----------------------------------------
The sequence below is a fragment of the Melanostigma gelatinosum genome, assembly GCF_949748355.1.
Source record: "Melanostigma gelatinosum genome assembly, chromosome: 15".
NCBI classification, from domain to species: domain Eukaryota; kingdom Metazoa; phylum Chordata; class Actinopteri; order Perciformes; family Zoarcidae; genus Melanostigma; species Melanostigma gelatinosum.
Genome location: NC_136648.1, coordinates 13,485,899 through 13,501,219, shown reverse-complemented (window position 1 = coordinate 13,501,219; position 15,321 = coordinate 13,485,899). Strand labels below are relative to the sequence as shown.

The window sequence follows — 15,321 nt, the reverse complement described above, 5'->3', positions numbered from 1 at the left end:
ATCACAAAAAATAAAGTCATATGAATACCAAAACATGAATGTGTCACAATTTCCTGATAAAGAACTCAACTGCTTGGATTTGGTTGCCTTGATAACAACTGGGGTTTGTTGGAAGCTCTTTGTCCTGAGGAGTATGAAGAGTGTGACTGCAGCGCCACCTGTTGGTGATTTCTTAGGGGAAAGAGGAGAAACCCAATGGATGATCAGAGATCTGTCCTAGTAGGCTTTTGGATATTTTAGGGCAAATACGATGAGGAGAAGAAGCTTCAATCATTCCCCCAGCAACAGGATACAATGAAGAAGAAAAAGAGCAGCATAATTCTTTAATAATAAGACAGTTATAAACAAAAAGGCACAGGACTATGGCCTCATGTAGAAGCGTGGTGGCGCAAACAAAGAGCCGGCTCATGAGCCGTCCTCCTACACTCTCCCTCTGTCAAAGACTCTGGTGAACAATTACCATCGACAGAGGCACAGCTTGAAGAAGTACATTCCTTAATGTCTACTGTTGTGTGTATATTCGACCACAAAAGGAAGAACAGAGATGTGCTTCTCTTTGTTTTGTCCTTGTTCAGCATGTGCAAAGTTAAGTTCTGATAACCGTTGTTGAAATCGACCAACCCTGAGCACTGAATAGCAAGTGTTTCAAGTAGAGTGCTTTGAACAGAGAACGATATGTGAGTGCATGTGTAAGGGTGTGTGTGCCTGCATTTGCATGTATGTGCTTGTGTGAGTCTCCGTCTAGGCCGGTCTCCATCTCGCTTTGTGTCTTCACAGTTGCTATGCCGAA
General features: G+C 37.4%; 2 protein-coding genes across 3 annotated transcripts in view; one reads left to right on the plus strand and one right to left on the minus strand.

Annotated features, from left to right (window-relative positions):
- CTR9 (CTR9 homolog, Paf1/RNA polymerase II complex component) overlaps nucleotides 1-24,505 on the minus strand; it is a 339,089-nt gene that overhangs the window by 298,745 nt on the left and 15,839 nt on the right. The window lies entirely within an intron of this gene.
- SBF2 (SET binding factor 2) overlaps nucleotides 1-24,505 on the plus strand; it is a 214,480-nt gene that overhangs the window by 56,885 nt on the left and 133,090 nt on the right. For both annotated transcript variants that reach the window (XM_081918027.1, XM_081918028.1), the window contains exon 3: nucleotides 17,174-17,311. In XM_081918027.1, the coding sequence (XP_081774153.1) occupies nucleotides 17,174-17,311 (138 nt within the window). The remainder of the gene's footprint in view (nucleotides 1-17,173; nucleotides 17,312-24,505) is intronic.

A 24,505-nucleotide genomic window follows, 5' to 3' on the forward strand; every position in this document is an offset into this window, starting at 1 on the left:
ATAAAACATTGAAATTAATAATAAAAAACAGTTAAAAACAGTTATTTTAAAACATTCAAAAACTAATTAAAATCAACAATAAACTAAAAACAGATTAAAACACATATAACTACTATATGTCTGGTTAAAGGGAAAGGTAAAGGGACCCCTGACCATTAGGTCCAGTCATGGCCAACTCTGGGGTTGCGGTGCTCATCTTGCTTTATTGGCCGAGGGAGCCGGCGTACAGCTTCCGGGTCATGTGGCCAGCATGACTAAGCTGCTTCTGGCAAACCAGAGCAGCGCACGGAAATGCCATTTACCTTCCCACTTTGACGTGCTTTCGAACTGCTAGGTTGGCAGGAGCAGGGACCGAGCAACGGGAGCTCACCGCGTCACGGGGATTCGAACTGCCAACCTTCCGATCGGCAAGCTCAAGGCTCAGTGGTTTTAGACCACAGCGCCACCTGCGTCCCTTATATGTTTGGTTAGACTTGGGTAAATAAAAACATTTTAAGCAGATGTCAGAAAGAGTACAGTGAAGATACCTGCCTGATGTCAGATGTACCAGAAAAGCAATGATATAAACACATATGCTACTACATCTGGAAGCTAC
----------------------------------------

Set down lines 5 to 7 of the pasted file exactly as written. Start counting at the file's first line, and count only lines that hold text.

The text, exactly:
The window sequence follows — 15,321 nt, the reverse complement described above, 5'->3', positions numbered from 1 at the left end:
ATCACAAAAAATAAAGTCATATGAATACCAAAACATGAATGTGTCACAATTTCCTGATAAAGAACTCAACTGCTTGGATTTGGTTGCCTTGATAACAACTGGGGTTTGTTGGAAGCTCTTTGTCCTGAGGAGTATGAAGAGTGTGACTGCAGCGCCACCTGTTGGTGATTTCTTAGGGGAAAGAGGAGAAACCCAATGGATGATCAGAGATCTGTCCTAGTAGGCTTTTGGATATTTTAGGGCAAATACGATGAGGAGAAGAAGCTTCAATCATTCCCCCAGCAACAGGATACAATGAAGAAGAAAAAGAGCAGCATAATTCTTTAATAATAAGACAGTTATAAACAAAAAGGCACAGGACTATGGCCTCATGTAGAAGCGTGGTGGCGCAAACAAAGAGCCGGCTCATGAGCCGTCCTCCTACACTCTCCCTCTGTCAAAGACTCTGGTGAACAATTACCATCGACAGAGGCACAGCTTGAAGAAGTACATTCCTTAATGTCTACTGTTGTGTGTATATTCGACCACAAAAGGAAGAACAGAGATGTGCTTCTCTTTGTTTTGTCCTTGTTCAGCATGTGCAAAGTTAAGTTCTGATAACCGTTGTTGAAATCGACCAACCCTGAGCACTGAATAGCAAGTGTTTCAAGTAGAGTGCTTTGAACAGAGAACGATATGTGAGTGCATGTGTAAGGGTGTGTGTGCCTGCATTTGCATGTATGTGCTTGTGTGAGTCTCCGTCTAGGCCGGTCTCCATCTCGCTTTGTGTCTTCACAGTTGCTATGCCGAA
General features: G+C 37.4%; 2 protein-coding genes across 3 annotated transcripts in view; one reads left to right on the plus strand and one right to left on the minus strand.